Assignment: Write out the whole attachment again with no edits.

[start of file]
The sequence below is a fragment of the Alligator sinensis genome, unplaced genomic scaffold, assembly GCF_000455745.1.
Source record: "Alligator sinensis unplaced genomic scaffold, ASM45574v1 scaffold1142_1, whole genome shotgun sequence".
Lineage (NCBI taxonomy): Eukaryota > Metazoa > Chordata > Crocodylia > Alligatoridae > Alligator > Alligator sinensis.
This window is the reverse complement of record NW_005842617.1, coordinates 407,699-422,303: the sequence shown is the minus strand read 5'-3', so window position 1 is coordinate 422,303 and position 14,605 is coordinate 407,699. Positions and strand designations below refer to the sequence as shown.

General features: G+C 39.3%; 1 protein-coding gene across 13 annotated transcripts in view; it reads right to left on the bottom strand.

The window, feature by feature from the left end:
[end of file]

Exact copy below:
The sequence below is a fragment of the Alligator sinensis genome, unplaced genomic scaffold, assembly GCF_000455745.1.
Source record: "Alligator sinensis unplaced genomic scaffold, ASM45574v1 scaffold1142_1, whole genome shotgun sequence".
Lineage (NCBI taxonomy): Eukaryota > Metazoa > Chordata > Crocodylia > Alligatoridae > Alligator > Alligator sinensis.
This window is the reverse complement of record NW_005842617.1, coordinates 407,699-422,303: the sequence shown is the minus strand read 5'-3', so window position 1 is coordinate 422,303 and position 14,605 is coordinate 407,699. Positions and strand designations below refer to the sequence as shown.

General features: G+C 39.3%; 1 protein-coding gene across 13 annotated transcripts in view; it reads right to left on the bottom strand.

The window, feature by feature from the left end: